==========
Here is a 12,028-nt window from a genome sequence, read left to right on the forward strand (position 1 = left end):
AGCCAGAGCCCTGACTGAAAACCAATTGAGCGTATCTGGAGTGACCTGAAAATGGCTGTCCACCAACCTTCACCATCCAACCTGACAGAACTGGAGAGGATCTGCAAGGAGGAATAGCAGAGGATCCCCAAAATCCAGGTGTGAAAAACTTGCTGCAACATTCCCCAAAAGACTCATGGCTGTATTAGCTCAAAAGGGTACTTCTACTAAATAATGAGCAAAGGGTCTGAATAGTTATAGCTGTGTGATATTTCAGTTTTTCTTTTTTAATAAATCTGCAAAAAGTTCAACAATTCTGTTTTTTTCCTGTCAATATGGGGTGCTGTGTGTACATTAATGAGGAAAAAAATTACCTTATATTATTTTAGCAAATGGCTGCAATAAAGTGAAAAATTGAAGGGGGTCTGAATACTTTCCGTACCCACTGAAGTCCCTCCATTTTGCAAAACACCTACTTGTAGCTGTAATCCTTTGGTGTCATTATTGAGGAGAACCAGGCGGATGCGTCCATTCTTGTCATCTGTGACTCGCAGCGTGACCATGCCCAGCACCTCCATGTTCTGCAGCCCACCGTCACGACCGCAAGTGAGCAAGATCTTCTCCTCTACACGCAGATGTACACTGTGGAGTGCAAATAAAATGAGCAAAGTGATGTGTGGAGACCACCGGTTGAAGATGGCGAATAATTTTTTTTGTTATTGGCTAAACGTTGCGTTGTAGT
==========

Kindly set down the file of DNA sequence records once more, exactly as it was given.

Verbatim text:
Here is a 12,028-nt window from a genome sequence, read left to right on the forward strand (position 1 = left end):
AGCCAGAGCCCTGACTGAAAACCAATTGAGCGTATCTGGAGTGACCTGAAAATGGCTGTCCACCAACCTTCACCATCCAACCTGACAGAACTGGAGAGGATCTGCAAGGAGGAATAGCAGAGGATCCCCAAAATCCAGGTGTGAAAAACTTGCTGCAACATTCCCCAAAAGACTCATGGCTGTATTAGCTCAAAAGGGTACTTCTACTAAATAATGAGCAAAGGGTCTGAATAGTTATAGCTGTGTGATATTTCAGTTTTTCTTTTTTAATAAATCTGCAAAAAGTTCAACAATTCTGTTTTTTTCCTGTCAATATGGGGTGCTGTGTGTACATTAATGAGGAAAAAAATTACCTTATATTATTTTAGCAAATGGCTGCAATAAAGTGAAAAATTGAAGGGGGTCTGAATACTTTCCGTACCCACTGAAGTCCCTCCATTTTGCAAAACACCTACTTGTAGCTGTAATCCTTTGGTGTCATTATTGAGGAGAACCAGGCGGATGCGTCCATTCTTGTCATCTGTGACTCGCAGCGTGACCATGCCCAGCACCTCCATGTTCTGCAGCCCACCGTCACGACCGCAAGTGAGCAAGATCTTCTCCTCTACACGCAGATGTACACTGTGGAGTGCAAATAAAATGAGCAAAGTGATGTGTGGAGACCACCGGTTGAAGATGGCGAATAATTTTTTTTGTTATTGGCTAAACGTTGCGTTGTAGT